In my distant youth I was a goalkeeper. Not a good goalkeeper, I hasten to add, but a goalkeeper nonetheless.
The biggest game I ever played in was also the most traumatic, and I need to tell you about it, partly as therapy but also because the game at Stockport brought back memories of it.
It was a Welsh Youth Cup tie at The Racecourse, and I got myself too keyed up for it. I started to get concerned about the conditions before the match, as it was a little windy, a low sun was going to be in my eyes, and the pitch was rock-hard. I should have just shrugged it off, but didn’t. I was about to learn that lesson the hard way.
In the first half the ball came swirling down from a mishit cross, I couldn’t reach it, and it ricocheted back off the bar for a striker to tap in the rebound. When I look back at it now, I realise it wasn’t really my fault. When that sort of thing happens it looks bad for the keeper, but frankly it isn’t their fault; the only way they’d be able to get to the ball would be if they were out of position in the first place.
Still, I blamed myself, felt bad and didn’t put it behind me. I started to make silly decisions, at first because I was trying too hard to make up for my mistake. Later in the first half I got away with a wild charge out of my area, hacking the ball straight to an opponent whose forty-yard lob just cleared my crossbar.
Having tried too hard to make amends for my error and nearly cost us another goal, I now went too far the other way and became too timid, my confidence shot. This is what caused the real catastrophe, because believe me, what I’ve described so far is just the hors d’oeuvre!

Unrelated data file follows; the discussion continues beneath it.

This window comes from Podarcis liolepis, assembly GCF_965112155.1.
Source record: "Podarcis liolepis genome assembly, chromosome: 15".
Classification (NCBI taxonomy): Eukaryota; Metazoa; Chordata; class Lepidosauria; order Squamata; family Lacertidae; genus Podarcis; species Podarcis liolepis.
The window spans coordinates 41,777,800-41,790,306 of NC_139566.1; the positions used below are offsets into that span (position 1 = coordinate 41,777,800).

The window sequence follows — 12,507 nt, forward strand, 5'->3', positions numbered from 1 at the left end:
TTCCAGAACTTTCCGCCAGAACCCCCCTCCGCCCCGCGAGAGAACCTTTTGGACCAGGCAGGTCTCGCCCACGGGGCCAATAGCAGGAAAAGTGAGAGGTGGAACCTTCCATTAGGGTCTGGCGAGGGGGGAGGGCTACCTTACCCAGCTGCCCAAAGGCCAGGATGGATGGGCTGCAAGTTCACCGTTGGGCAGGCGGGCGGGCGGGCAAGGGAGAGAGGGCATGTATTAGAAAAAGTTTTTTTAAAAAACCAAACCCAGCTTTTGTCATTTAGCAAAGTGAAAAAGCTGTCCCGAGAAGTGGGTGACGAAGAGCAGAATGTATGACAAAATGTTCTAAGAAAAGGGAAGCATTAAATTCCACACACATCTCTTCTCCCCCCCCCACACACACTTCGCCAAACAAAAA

In the second half one of my centre backs, under pressure thirty yards out, hooked the ball to me over his shoulder. I failed to attack the ball, nervously letting it bounce in front of me, but in those days you could you could pick up backpasses, so it shouldn’t have been a problem. However, the ball took a bit of an exaggerated bounce off the hard pitch and came at me higher than I expected. In a panic I stuck my hands up over my head, got them both comfortably around the ball….but still let it through for the most embarrassing goal I ever conceded!
My abiding memory afterwards was utter shame (and a small kid in the Eric Roberts Stand shouting “You’re s*** keeper!” at me!) If I’d put the first goal behind me and got on with it, none of the rest would have happened.
In terms of my experience’s relevance to what happened at Stockport, I suspect you’re miles ahead of me. When it comes to Joslain Mayebi, I have to hold my hands up, something I’ve accused him of not doing in the past.
I’m not going to be a hypocrite: I’ve always been an admirer of Chris Maxwell, and consider him to be the best keeper in the Conference alongside Mark Tyler. I had grave reservations about Joslain Mayebi when he came into the team, but he has improved and certainly has admirable attributes, particularly his innate agility. Despite that, I think it’s important that we allow Mayebi to remain in the team and put his error behind him. All keepers make mistakes, and the responsibility for the defeat on Saturday lies with a terribly poor first half performance, not an individual.